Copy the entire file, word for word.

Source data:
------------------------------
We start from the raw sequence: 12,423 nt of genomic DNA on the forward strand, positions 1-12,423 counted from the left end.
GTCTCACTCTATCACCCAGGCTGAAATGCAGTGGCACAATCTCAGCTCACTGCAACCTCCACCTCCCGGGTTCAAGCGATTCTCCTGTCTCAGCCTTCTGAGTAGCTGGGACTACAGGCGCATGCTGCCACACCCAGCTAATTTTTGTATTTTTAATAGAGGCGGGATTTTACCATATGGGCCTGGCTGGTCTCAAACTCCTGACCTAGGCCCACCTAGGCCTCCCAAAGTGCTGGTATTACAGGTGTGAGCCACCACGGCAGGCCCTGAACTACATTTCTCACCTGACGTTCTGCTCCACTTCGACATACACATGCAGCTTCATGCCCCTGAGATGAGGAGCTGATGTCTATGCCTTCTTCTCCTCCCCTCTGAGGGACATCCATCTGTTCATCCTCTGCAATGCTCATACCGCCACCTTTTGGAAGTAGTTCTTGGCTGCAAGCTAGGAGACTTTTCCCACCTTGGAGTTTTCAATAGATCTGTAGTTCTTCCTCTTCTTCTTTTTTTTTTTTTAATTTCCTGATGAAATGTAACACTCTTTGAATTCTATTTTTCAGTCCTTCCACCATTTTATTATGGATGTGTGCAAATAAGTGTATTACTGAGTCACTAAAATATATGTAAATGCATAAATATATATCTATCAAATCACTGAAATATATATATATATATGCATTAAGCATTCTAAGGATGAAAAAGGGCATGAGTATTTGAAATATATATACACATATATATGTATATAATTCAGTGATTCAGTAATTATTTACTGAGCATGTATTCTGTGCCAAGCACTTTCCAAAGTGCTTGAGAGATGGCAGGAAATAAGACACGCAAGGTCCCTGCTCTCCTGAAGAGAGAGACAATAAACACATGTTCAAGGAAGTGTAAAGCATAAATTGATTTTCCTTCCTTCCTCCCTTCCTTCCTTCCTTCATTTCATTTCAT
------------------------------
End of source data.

We start from the raw sequence: 12,423 nt of genomic DNA on the forward strand, positions 1-12,423 counted from the left end.
GTCTCACTCTATCACCCAGGCTGAAATGCAGTGGCACAATCTCAGCTCACTGCAACCTCCACCTCCCGGGTTCAAGCGATTCTCCTGTCTCAGCCTTCTGAGTAGCTGGGACTACAGGCGCATGCTGCCACACCCAGCTAATTTTTGTATTTTTAATAGAGGCGGGATTTTACCATATGGGCCTGGCTGGTCTCAAACTCCTGACCTAGGCCCACCTAGGCCTCCCAAAGTGCTGGTATTACAGGTGTGAGCCACCACGGCAGGCCCTGAACTACATTTCTCACCTGACGTTCTGCTCCACTTCGACATACACATGCAGCTTCATGCCCCTGAGATGAGGAGCTGATGTCTATGCCTTCTTCTCCTCCCCTCTGAGGGACATCCATCTGTTCATCCTCTGCAATGCTCATACCGCCACCTTTTGGAAGTAGTTCTTGGCTGCAAGCTAGGAGACTTTTCCCACCTTGGAGTTTTCAATAGATCTGTAGTTCTTCCTCTTCTTCTTTTTTTTTTTTTAATTTCCTGATGAAATGTAACACTCTTTGAATTCTATTTTTCAGTCCTTCCACCATTTTATTATGGATGTGTGCAAATAAGTGTATTACTGAGTCACTAAAATATATGTAAATGCATAAATATATATCTATCAAATCACTGAAATATATATATATATATGCATTAAGCATTCTAAGGATGAAAAAGGGCATGAGTATTTGAAATATATATACACATATATATGTATATAATTCAGTGATTCAGTAATTATTTACTGAGCATGTATTCTGTGCCAAGCACTTTCCAAAGTGCTTGAGAGATGGCAGGAAATAAGACACGCAAGGTCCCTGCTCTCCTGAAGAGAGAGACAATAAACACATGTTCAAGGAAGTGTAAAGCATAAATTGATTTTCCTTCCTTCCTCCCTTCCTTCCTTCCTTCATTTCATTTCAT